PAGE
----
Speaking to the media after Napoli’s Champions League defeat to Real Madrid on Tuesday night, Dries Mertens apologised to Roma’s supporters for how he celebrated his first goal against the Giallorossi last weekend in the Partenopei’s 2-1 win at the Olimpico.
Il Corriere della Sera (Luca Valdiserri) One game can change an entire season and, perhaps, even the future. Saturday’s head to head for 2nd place sees Roma and Napoli go into their respective European ties with differing states of mind (and fitness). In 4 days, Roma have lost at the Olimpico against Lazio (1st leg of the Coppa Italia semi final) and the Partenopei. They hadn’t lost at home in the league since 29th November, 2015 (Roma 0-2 Atalanta), when Rudi Garcia – apparently the root cause of all the team’s problems – was still the coach. Thursday evening’s match in Lyon (1st leg of the Europa League Round of 16) is now their last hope. They need to keep their hopes alive of not having another season of good results but “zeru tituli“. Spalletti needs to find the real Roma again, particularly physically, and quickly.
Corriere dello Sport (Roberto Maida) Don’t be too hasty in starting to make judgements. Roma aren’t the accused, they aren’t even on the list of suspects yet. Otherwise how would it be possible to explain the marvellous victory in San Siro, which came just 7 days ago? After the midweek derby and the defeat to Napoli, however, there are the first signs of discontent, the first uncertainties in a season that has been exciting in places but is now in danger of slipping away. In just 66 hours – coming between one game and the other – enthusiasm has been replaced by dejection and fear. What’s going on, Mr Spalletti?
Corriere Dello Sport (Guido D’Ubaldo) In the 7th minute of the second half, when the Olimpico had just been silenced by Mertens’ second goal, Spalletti made a double substitution to try and get his team back into the game.
Corriere dello Sport (Alberto Polverosi) Napoli won with another fantastic brace from Mertens and now the race for second place has opened up again, but the race for the title is now almost certainly over after yesterday’s game. Roma will fall 10 points behind Juve, if the reigning champions win in Udine. While the league table might now be a bit more of a cause for concern, as are the 3 consecutive defeats at the Olimpico in 3 different competitions, more pressing for Spalletti are some bitter reflections on his team’s mistakes (as well as his own), on the declining physical condition of his team and on their inability to react to things going wrong, both from one game to the next and within the 90 minutes themselves.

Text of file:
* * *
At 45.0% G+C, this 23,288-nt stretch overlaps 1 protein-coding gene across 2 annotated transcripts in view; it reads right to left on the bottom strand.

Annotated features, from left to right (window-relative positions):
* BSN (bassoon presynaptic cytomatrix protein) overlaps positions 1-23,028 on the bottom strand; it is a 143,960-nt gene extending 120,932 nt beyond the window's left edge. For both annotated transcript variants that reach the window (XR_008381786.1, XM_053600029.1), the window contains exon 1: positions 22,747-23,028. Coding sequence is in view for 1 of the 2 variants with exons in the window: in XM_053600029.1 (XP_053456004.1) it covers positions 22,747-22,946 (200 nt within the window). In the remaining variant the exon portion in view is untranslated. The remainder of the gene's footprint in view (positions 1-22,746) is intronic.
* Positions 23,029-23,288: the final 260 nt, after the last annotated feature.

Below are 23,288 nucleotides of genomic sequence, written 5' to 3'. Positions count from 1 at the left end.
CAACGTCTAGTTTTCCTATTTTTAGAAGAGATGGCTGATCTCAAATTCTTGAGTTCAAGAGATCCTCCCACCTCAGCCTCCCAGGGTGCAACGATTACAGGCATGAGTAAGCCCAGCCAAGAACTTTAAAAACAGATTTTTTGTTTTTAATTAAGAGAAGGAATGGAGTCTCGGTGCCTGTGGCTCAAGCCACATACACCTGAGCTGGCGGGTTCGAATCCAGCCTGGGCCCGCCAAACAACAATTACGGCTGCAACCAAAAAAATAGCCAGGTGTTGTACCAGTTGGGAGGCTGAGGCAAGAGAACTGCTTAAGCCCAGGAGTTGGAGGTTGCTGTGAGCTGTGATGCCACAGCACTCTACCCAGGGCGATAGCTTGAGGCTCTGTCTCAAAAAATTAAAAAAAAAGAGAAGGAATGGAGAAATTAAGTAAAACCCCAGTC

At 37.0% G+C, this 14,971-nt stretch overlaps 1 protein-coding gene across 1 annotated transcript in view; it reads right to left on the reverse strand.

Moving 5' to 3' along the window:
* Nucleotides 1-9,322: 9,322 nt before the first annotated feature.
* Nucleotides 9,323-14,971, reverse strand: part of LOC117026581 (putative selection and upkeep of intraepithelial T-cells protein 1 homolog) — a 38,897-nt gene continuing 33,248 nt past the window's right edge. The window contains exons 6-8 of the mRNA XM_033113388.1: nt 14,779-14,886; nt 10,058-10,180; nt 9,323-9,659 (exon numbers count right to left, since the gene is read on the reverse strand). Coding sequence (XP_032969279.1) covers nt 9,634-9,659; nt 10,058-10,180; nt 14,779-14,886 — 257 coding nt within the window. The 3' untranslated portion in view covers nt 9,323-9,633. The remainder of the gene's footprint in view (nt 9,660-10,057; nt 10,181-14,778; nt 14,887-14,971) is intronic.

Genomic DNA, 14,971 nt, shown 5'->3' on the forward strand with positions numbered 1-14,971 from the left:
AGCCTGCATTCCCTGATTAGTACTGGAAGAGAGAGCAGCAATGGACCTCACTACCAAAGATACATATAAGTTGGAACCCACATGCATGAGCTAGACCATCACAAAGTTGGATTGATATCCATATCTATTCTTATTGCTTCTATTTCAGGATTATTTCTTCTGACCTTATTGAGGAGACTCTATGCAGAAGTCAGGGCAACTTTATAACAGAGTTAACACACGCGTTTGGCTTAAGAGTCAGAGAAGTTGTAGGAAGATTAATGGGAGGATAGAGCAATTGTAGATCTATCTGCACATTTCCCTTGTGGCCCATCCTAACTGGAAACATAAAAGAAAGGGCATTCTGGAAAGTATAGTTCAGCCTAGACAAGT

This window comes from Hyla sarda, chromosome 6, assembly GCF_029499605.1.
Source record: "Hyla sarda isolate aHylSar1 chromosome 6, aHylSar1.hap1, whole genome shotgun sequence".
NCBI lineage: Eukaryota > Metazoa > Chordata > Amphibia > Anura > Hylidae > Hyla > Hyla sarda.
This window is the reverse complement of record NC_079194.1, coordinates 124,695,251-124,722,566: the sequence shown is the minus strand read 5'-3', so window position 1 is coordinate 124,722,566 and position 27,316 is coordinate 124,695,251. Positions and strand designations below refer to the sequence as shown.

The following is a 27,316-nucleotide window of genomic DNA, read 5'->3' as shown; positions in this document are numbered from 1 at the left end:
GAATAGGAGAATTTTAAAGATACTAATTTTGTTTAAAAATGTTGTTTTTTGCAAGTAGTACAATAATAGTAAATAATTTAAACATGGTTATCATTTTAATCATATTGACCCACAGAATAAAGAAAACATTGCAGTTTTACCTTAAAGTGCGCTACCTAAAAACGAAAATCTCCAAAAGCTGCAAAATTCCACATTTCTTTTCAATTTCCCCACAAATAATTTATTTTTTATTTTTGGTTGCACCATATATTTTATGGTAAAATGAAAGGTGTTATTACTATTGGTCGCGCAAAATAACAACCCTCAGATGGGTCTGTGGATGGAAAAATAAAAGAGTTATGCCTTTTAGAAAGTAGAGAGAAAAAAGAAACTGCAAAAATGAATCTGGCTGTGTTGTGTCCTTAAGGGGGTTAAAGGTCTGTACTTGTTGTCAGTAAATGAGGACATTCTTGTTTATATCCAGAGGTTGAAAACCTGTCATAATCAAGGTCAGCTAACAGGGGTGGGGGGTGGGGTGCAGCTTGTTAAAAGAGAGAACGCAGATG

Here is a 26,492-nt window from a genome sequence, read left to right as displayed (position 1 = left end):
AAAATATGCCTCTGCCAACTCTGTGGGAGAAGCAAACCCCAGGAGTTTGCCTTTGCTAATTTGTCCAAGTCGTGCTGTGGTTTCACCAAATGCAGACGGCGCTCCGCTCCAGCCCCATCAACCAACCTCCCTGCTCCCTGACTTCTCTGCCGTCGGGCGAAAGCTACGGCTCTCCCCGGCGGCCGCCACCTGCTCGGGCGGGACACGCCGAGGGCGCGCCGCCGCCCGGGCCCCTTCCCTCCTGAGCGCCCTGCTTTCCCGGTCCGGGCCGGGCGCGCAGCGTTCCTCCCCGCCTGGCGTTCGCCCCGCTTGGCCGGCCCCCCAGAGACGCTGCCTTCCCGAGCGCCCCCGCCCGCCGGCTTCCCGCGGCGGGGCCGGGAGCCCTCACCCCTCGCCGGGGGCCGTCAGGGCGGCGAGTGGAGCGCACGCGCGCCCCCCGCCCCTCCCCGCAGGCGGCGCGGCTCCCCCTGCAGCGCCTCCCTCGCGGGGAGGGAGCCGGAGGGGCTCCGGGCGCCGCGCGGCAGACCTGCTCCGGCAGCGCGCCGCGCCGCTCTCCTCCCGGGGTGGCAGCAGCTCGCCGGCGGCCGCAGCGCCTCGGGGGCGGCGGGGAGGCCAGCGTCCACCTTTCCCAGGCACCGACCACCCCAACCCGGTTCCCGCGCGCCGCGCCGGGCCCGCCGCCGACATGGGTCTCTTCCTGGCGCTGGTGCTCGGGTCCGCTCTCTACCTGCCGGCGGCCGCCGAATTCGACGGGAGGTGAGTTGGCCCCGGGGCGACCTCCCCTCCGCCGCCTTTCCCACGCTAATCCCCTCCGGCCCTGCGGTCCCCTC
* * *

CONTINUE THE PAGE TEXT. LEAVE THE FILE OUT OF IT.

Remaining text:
Il Tempo (Alessandro Austini) There is belief, and there needs to be like never before. Roma are sat just 1 point behind Juventus, though this should be multiplied by 4 given that the Bianconeri should easily win their game in hand against Crotone on 8th February. Even so, that gap is hardly big enough for fans to stop dreaming. It has been a very open title race so far and will continue to be if Roma and Juventus continue to perform on the pitch, where they have been winning all their home games but dropping a few points on the road. The difference, leaving the match they played against each other to one side, is those wretched draws the Giallorossi got at Cagliari and Empoli – the 4 points they dropped in those games have given Allegri a sense of security. But Spalletti’s hopes remain intact: as well as the recent positive signs he can also look back at recent seasons with interest. If we limit ourselves to the last decade, Roma have never been so close to the top of the table after 21 games, from the 11 point gap in 2006/07 to Mancini’s Inter, when Spalletti himself was in charge and the league was getting used to the after-effects of Calciopoli, to the 12 point deficit to Napoli last season: the club’s lowest point came after their defeat in the Juventus Stadium on matchday 21 but was the prelude to the Giallorossi’s remarkable resurgence back up the Serie A table to make up 10 points on Sarri’s side, who in the meantime had been overtaken by Juventus.
La Gazzetta dello Sport (Fabio Bianchi) Things were set in stone. It shouldn’t have been possible for them to change. But now the old cliché of Italian teams setting themselves up primarily not to concede goals has finally been turned on its head. Scoring is, finally, at the forefront of our league’s top sides. It’s the most obvious thing of all to say that to win you have to score goals. To score goals, teams need lots of attackers – and good ones. 20 years ago, the system changed to 3 points for a win, and this helped enormously. But recent seasons have shown a surge of goalscorers, particularly this season. We’re just past the halfway mark of the season, and you can clearly see that this scudetto race will be a race like few others.